Mark is a life-long hockey fan, having become obsessed with the sport before he could walk, and has been cheering for the Vancouver Canucks for over three decades. He has a PhD from the University of Toronto, where his research was focused on sociocultural studies of sport and physical culture. He has taught at University of Toronto and Ryerson University, and is currently a postdoctoral researcher at McMaster University. More information can be found at his academic website or follow him on Twitter.
Courtney is a PhD candidate in Communications at Simon Fraser University. Her current research is focused on hockey, Canadian citizenship, and race. She also writes for her own blog, The Rabbit Hole, which provides critical commentary on any topic related to sport, physical activity and health. She has also contributed writing to Interrupt Magazine, BlogHer, Rabble, and Delirious Hem. In 2014, Courtney started a social media project called Offside Plays that seeks to expose everyday patterns of racism, sexism, homophobia and other forms of discrimination in sport and physical activity. Courtney is a CanFitPro certified personal trainer and boot camp instructor. She enjoys the Canucks, hiking, eating, and photography (not necessarily in that order). Courtney is also Past-President of the United Nations Association in Canada – Vancouver Branch. In the hockey world, she is a natural right-winger, and reluctant centre with no need for a slap shot.
Zuzana comes from Slovakia and she is a PhD student in sociology at the Masaryk University in Brno, Czech Republic – reuniting the former ice hockey empire, Czechoslovakia! Not only she is a big sports fan, moreover, in her academic work she focuses on the various identity processes sport highlights in society.
Vicky is a PhD Candidate at the University of Toronto. She received her Master’s degree in Health and Physical Education from Brock University, and her thesis examined the lived experiences of Canadian Hockey League (CHL) players. Further research interests include sociocultural studies of the body, physical culture, exploitation of elite child athletes, and athlete rights. Although born in Canada, Vicky expresses herself as a Czech-Canadian. The cultural significance of hockey in each of these nations has engrained the sport into the forefront of her life.
Heather is a PhD student in the Faculty of Applied Health Sciences at Brock University. She previously spent six years at Wilfrid Laurier University, splitting her time between academics in the Kinesiology and Physical Education Department, coaching in the community and running a dance class and intramural hockey on campus. Her research interests include the Canadian hockey parent culture, families and outdoor recreation, coaching and teaching in physical education. Although sidelined for the last year after taking a slap shot to the head during a hockey game, Heather s to get back in the net and into coaching once again. She secretly hopes that her hometown of Hamilton, Ontario gets an NHL team in the future. She is on Twitter and on LinkedIn.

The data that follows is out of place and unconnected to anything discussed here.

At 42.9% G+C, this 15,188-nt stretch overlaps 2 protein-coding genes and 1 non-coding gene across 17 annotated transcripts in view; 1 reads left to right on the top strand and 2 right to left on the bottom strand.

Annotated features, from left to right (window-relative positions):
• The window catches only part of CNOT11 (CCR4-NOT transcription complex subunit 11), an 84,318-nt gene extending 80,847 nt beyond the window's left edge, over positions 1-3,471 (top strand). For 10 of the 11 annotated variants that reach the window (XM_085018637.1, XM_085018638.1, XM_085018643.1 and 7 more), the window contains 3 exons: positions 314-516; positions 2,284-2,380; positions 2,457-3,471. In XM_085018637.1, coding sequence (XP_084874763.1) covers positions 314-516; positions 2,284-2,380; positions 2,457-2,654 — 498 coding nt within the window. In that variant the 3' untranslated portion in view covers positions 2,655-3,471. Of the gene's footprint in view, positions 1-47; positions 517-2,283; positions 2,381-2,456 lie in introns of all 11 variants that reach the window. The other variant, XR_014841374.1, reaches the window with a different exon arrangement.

Alvin is a Master’s student in the Faculty of Kinesiology and Physical Education’s graduate department at the University of Toronto. He graduated from the University of British Columbia with a degree in Political Science. His primary research interest deals with the politics of sports in the contexts of international relations, public policy, and popular culture. Alvin runs a blog which contains “rants about politics, sports, and the politics of sports” and possesses a diverse scope of passions outside of sports. Inspired by Timbits Hockey commercials from hockey broadcasts, Alvin asserts that the first goal in doing anything is having (or trying to have) fun.
Cheryl recently completed a PhD in Social and Cultural Analysis from Concordia University in Montreal. Trained as a sociologist, she also holds a Masters degree in Sociology from Concordia and an Honours degree in Sociology from Saint Mary’s University in Halifax. The winner of two Social Science and Humanities Council of Canada graduate scholarships and a nominee for both Best Doctoral Thesis and the Governor General’s Award at Concordia, Cheryl has set up shop as a postdoc at the University of Alberta’s Institute for Sexual Minority Studies and Services where she will continue to add to her research dossier focused on gender, sexuality, and sport. Informed by a range of theories of gender identity, her research program makes a variety of enquiries into the roles of masculinity and heterosexuality in a male-dominated sport. Cheryl has taught in the Sociology and Anthropology department at Concordia, is a regular presenter at the biennial academic Hockey Conference, and she is an Ambassador for the You Can Play team, which encourages the inclusion of LGBTQ athletes in sport.